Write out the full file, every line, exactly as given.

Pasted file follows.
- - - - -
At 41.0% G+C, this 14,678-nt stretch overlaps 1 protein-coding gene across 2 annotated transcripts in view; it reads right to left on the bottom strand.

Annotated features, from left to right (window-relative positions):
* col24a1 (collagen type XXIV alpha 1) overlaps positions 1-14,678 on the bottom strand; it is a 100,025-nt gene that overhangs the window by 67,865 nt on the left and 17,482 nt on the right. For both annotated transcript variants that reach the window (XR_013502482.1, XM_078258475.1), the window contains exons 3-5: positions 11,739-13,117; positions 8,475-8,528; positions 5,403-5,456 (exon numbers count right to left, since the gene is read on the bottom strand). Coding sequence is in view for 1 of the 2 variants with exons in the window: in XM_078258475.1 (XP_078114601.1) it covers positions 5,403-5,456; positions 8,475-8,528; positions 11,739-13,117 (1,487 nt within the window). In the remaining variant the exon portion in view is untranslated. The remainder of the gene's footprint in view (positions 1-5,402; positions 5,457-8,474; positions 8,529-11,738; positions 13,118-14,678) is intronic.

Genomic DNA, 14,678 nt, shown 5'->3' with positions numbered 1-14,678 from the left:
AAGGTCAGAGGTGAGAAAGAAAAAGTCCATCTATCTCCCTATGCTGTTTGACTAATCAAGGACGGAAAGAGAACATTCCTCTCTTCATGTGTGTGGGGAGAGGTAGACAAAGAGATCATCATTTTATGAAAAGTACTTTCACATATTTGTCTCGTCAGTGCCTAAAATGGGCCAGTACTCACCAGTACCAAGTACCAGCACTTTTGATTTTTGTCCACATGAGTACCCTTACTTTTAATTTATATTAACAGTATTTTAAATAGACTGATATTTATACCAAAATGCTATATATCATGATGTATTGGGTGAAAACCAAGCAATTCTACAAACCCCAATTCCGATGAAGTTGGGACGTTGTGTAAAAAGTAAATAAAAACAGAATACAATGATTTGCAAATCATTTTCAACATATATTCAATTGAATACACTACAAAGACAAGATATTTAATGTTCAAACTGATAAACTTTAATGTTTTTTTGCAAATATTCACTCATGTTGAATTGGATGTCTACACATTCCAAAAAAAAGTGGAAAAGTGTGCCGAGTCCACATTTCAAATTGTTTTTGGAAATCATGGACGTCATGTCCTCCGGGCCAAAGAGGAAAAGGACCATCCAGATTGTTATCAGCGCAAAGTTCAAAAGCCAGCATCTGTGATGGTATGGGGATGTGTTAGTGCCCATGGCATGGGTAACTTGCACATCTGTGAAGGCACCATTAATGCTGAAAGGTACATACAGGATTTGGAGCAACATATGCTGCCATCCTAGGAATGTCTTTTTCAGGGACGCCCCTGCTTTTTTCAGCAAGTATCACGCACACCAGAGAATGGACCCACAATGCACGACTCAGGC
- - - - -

At 41.0% G+C, this 14,678-nt stretch overlaps 1 protein-coding gene across 2 annotated transcripts in view; it reads right to left on the bottom strand.

Annotated features, from left to right (window-relative positions):
* col24a1 (collagen type XXIV alpha 1) overlaps positions 1-14,678 on the bottom strand; it is a 100,025-nt gene that overhangs the window by 67,865 nt on the left and 17,482 nt on the right. For both annotated transcript variants that reach the window (XR_013502482.1, XM_078258475.1), the window contains exons 3-5: positions 11,739-13,117; positions 8,475-8,528; positions 5,403-5,456 (exon numbers count right to left, since the gene is read on the bottom strand). Coding sequence is in view for 1 of the 2 variants with exons in the window: in XM_078258475.1 (XP_078114601.1) it covers positions 5,403-5,456; positions 8,475-8,528; positions 11,739-13,117 (1,487 nt within the window). In the remaining variant the exon portion in view is untranslated. The remainder of the gene's footprint in view (positions 1-5,402; positions 5,457-8,474; positions 8,529-11,738; positions 13,118-14,678) is intronic.

Genomic DNA, 14,678 nt, shown 5'->3' with positions numbered 1-14,678 from the left:
AAGGTCAGAGGTGAGAAAGAAAAAGTCCATCTATCTCCCTATGCTGTTTGACTAATCAAGGACGGAAAGAGAACATTCCTCTCTTCATGTGTGTGGGGAGAGGTAGACAAAGAGATCATCATTTTATGAAAAGTACTTTCACATATTTGTCTCGTCAGTGCCTAAAATGGGCCAGTACTCACCAGTACCAAGTACCAGCACTTTTGATTTTTGTCCACATGAGTACCCTTACTTTTAATTTATATTAACAGTATTTTAAATAGACTGATATTTATACCAAAATGCTATATATCATGATGTATTGGGTGAAAACCAAGCAATTCTACAAACCCCAATTCCGATGAAGTTGGGACGTTGTGTAAAAAGTAAATAAAAACAGAATACAATGATTTGCAAATCATTTTCAACATATATTCAATTGAATACACTACAAAGACAAGATATTTAATGTTCAAACTGATAAACTTTAATGTTTTTTTGCAAATATTCACTCATGTTGAATTGGATGTCTACACATTCCAAAAAAAAGTGGAAAAGTGTGCCGAGTCCACATTTCAAATTGTTTTTGGAAATCATGGACGTCATGTCCTCCGGGCCAAAGAGGAAAAGGACCATCCAGATTGTTATCAGCGCAAAGTTCAAAAGCCAGCATCTGTGATGGTATGGGGATGTGTTAGTGCCCATGGCATGGGTAACTTGCACATCTGTGAAGGCACCATTAATGCTGAAAGGTACATACAGGATTTGGAGCAACATATGCTGCCATCCTAGGAATGTCTTTTTCAGGGACGCCCCTGCTTTTTTCAGCAAGTATCACGCACACCAGAGAATGGACCCACAATGCACGACTCAGGC